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How We Die by [Nuland, Sherwin B]
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How We Die Kindle Edition

4.4 out of 5 stars 21 customer reviews

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Length: 304 pages Word Wise: Enabled

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Product Description

About the Author

Sherwin B. Nuland teaches surgery and the history of medicine at Yale. He is the author of Doctors: The Biography of Medicine. His new book, The Wisdom of the Body, is published by Chatto & Windus.

Product details

  • Format: Kindle Edition
  • File Size: 532 KB
  • Print Length: 304 pages
  • Publisher: Vintage Digital; New Ed edition (16 Nov. 2010)
  • Sold by: Amazon Media EU S.à r.l.
  • Language: English
  • ASIN: B004CJ8QCE
  • Text-to-Speech: Enabled
  • X-Ray:
  • Word Wise: Enabled
  • Enhanced Typesetting: Not Enabled
  • Average Customer Review: 4.4 out of 5 stars 21 customer reviews
  • Amazon Bestsellers Rank: #26,001 Paid in Kindle Store (See Top 100 Paid in Kindle Store)
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Customer Reviews

4.4 out of 5 stars
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Top Customer Reviews

Format: Paperback
I read 'How we die' on a long journey and it moved me to tears - the only book that I can recall having done so. Nuland writes in a clinical, authoritative way about some of the 'most popular' ailments from which we in rich countries die in his quest to establish what makes for 'a good death'. With a writing style that is erudite yet punctuated with humour,he proposes the thesis that, for most of us, a death surrounded by loved ones, preceded by heartfelt expressions of love for one another and remorse for past wrongs, is a chimera. We are much more likely to suffer painful, undignified, drawn out deaths which might leave few good memories for those surviving us. He argues pursuasively, however, that the 'goodness' of our deaths is most fully established by the 'goodness' of our lives. When the sorrow of seeing a loved one die is gone, what can remain are the memories of a life lived full of joy, of adventure, of love.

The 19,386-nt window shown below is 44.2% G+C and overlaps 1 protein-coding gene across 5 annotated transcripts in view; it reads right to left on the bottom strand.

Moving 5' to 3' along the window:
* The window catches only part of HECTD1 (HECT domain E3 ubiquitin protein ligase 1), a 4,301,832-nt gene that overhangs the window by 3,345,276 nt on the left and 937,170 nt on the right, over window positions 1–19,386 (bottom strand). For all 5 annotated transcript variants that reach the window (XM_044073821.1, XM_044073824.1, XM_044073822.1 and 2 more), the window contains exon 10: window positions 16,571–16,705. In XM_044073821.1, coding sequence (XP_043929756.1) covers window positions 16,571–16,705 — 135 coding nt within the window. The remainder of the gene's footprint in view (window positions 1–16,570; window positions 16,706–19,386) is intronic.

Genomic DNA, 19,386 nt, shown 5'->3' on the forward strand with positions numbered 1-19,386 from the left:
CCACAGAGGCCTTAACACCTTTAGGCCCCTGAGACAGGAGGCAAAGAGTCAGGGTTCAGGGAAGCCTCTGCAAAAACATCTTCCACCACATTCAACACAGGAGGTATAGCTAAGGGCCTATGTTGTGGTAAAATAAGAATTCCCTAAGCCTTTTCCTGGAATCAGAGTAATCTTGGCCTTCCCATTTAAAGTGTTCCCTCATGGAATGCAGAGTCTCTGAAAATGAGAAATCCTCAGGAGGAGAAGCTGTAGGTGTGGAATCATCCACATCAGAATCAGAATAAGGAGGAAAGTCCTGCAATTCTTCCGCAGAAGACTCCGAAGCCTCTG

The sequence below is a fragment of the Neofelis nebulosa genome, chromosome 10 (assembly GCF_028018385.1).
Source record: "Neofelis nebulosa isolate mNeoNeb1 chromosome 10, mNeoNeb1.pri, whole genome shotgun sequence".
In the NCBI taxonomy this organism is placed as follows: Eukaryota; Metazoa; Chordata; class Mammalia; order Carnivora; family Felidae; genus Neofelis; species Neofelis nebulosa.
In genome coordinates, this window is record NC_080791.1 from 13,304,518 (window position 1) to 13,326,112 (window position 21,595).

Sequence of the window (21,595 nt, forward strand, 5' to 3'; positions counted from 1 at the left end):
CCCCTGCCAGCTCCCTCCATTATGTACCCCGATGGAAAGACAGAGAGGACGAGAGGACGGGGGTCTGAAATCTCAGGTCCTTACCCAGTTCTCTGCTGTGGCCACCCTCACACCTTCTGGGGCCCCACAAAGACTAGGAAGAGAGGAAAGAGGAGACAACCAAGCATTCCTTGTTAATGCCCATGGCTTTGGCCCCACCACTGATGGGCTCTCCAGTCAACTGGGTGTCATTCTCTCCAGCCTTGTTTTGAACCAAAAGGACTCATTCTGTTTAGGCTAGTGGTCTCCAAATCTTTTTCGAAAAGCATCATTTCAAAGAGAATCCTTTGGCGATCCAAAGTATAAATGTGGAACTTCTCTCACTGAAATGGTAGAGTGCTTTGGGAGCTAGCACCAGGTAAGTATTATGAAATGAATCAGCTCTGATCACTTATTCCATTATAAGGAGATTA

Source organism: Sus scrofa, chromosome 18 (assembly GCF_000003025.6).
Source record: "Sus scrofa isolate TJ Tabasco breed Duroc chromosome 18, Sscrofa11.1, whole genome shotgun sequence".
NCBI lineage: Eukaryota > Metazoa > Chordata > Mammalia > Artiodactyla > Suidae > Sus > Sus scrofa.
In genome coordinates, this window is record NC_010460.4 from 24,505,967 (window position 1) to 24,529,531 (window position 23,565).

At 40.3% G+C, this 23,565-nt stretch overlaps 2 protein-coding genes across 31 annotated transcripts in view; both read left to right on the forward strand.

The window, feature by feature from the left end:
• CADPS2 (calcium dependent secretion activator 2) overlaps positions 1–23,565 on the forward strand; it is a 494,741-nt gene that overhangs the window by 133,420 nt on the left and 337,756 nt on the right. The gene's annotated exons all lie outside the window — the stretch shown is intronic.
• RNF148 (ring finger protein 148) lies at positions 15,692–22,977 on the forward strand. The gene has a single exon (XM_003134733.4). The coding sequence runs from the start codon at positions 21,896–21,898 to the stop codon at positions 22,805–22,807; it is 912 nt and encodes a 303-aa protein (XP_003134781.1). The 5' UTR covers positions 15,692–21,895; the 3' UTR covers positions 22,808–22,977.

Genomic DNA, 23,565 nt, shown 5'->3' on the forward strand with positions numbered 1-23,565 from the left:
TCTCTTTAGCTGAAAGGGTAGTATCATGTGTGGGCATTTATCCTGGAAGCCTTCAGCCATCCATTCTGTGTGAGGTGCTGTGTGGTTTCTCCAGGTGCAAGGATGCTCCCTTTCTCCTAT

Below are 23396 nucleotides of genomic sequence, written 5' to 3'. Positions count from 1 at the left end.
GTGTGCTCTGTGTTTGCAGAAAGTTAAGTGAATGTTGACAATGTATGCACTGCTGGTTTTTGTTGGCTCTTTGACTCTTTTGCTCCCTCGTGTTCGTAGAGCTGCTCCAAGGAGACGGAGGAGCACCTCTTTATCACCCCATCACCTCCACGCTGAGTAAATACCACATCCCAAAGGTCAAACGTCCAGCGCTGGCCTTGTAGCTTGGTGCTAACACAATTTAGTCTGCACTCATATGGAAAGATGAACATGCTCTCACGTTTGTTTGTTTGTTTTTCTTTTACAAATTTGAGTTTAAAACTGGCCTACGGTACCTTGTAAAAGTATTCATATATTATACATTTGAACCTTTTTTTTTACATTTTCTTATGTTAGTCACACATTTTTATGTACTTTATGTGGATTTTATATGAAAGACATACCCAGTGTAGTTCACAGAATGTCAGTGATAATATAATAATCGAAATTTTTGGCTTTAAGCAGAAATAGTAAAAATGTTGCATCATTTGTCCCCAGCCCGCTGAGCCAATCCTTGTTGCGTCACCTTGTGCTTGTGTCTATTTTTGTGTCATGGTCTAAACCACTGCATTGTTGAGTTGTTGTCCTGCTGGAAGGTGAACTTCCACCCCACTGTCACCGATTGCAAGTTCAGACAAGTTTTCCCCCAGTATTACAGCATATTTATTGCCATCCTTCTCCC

I want everyone to read this beautiful, understated book and reflect on their own mortality and on the memories that they will leave behind.
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Format: Paperback
Ok, so it sounds morbid, a commentary on the many ways our bodies stop working at the end of our lives but it realy isn't. Proffesor Nuland writes with compassion and expalins in detail the connections between the different parts of our bodies in such a way that makes you feel quite unfased about death. The understanding takes away from the fear of dying and I would highly reccomend this book to anyone afraid for what's going to happen.
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Format: Paperback Verified Purchase
I can't quite recall how I stumbled across Sherwin B. Nuland's 'How We Die', I'm only grateful that I did! On the back cover there's a quote by Doris Lessing (1994 Edition): 'Everyone over the age of fifty should have this book...' I would add to that, 'And everyone forty-nine and under!' In my humble opinion 'How We Die' is a hugely important and essential work.

Dying is an often painful process that has very little to do with dignity, Nuland constantly reminds us. And it's something we all have to deal with. Nuland, a qualified surgeon, takes us through the process of death and dying, explaining in great detail, how the body shuts down when ravaged by such diseases as AIDS, cancer, and strokes.